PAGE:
The Government's rail shake-up has failed to deal with one of the industry's biggest problems, warned union leader Bob Crow on 15 July 2004.

"There are welcome steps like the abolition of the Strategic Rail Authority, devolution to Wales, Scotland and London and the transfer of some
operational responsibilities to Network Rail," said Mr Crow, general secretary of the RMT union.

"However the review was designed to end the fragmentation of the railway network that resulted from the disastrous Tory privatisation.

"The review has not done so. We will still have 10 or more train operating companies, NR, the franchising body, the Office of Rail Regulation, six track renewal
companies, 200 contractors and three rolling stock companies.

"At the end of the review we will continue to have a patchwork of competing interests, with private profits soaking up billions of taxpayers money.

"RMT fundamentally disagrees with the proposal to transfer responsibility for passenger safety to the ORR and away from HSE because of the economic
conflicts of interest involved.

"There will also be the fragmentation of responsibility for safety since HSE will still be responsible for rail
workers safety.

"At the end of the day we will never get a proper railway network in Britain until the railways are re-nationalised. RMT will continue to campaign for

Paul Noon, general secretary of the Prospect union who represents staff in the HSE's Railway Inspectorate,  said: "If safety regulation becomes part of the body that makes decisions about funding, or economic regulation, there is a real risk safety will be compromised."

He said the switching of safety responsibility flew in the face of recommendations made by Lord Cullen after the public inquiry into the Paddington rail crash.

"The safety regulator should be visibly independent from the rail industry and the economic regulator, particularly because of the large amount of public money involved. Research shows that HSE remains the most trusted by the public of all the regulators."

Under the White Paper proposals, the Government will abolish the SRA and give itself, via the DfT, responsibility for setting the strategy for the
railways and the levels of public expenditure

The Office of Rail Regulation will ensure the Government "pays the correct price for what it wants".

Network Rail will be given clear responsibility for operating the network and for its performance, setting timetables and taking charge when incidents on the network threaten delay.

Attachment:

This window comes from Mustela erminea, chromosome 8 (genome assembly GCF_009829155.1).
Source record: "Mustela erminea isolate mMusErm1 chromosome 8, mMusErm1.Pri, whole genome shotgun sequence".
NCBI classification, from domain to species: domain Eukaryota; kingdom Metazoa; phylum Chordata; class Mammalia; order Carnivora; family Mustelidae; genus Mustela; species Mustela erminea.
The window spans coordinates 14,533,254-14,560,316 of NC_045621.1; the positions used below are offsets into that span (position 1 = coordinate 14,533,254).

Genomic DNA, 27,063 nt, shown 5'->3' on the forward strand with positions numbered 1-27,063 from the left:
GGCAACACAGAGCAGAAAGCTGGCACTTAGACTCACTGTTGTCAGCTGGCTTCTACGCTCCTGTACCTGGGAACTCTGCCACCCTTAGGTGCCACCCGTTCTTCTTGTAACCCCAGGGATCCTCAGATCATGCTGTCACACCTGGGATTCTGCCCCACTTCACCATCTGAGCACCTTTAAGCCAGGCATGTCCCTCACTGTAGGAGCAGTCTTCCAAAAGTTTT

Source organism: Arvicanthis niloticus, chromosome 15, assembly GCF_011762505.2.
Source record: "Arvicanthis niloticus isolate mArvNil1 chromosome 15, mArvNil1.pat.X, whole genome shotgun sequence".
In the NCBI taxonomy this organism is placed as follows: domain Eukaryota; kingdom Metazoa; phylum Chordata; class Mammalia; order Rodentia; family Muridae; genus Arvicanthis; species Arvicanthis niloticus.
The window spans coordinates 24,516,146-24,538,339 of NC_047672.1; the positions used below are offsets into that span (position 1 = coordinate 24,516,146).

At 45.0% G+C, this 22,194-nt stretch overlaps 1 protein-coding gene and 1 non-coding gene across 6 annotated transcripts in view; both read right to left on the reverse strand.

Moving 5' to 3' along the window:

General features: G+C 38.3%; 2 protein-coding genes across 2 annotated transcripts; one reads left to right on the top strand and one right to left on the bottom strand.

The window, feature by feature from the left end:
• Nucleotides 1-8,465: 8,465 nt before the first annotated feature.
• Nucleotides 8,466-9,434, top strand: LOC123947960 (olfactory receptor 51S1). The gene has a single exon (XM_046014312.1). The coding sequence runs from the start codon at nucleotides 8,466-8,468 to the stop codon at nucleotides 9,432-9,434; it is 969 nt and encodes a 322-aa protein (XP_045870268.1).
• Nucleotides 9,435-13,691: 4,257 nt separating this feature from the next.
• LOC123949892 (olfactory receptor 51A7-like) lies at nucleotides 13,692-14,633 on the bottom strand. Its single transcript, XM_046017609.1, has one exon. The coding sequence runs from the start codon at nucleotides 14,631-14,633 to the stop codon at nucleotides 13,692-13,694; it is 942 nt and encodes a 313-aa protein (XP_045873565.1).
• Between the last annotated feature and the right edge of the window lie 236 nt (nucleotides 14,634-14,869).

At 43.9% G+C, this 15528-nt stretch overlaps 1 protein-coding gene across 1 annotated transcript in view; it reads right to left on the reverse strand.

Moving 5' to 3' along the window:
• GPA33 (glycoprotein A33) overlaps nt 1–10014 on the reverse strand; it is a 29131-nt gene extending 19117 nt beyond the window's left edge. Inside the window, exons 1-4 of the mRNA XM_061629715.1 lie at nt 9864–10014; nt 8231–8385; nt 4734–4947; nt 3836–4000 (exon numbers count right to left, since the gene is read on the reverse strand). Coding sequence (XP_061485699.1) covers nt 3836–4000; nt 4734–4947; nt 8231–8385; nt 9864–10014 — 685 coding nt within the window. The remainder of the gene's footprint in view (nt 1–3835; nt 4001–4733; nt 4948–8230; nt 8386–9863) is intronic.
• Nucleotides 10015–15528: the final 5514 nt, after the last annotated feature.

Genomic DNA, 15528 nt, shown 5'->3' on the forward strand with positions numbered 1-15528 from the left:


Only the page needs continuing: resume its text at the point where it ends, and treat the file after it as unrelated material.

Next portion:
Track and train companies "will work more closely together". In time the number of franchises will be reduced and aligned more closely with Network
Rail's regional structure. There will be greater clarity of roles and incentives will be aligned.

There will be an increased role for the Scottish Executive, the Welsh Assembly, the London Mayor, and the passenger transport executives
which will be given increased flexibility over passenger services and where appropriate, infrastructure.

The Office of Rail Regulation will cover safety, performance and cost.

Safety regulation will transfer from the Health & Safety Executive to the Office of Rail Regulation but will remain "completely independent of
Government and the industry".

Freight operators will be given "greater certainty
about their rights" on the national network, and a group of key routes will be identified on which freight will enjoy and pay for more assured rights of

A number of these changes - the closure of the SRA, the transfer of safety regulation from HSE, and devolution - will require new laws.

A new transport agency for Scotland is likely to be set up next year, and will be responsible for exercising the new powers.

Dundee MP Iain Luke said transfer of power to the Scottish Executive should be accompanied by sufficient cash to allow it to upgrade the line north of

But Transport Secretary Alistair Darling said there were many pressures on funding for railways.

He added: "While there will be improvement obviously choices have to be made as to what can done and when. People have to be realistic about that."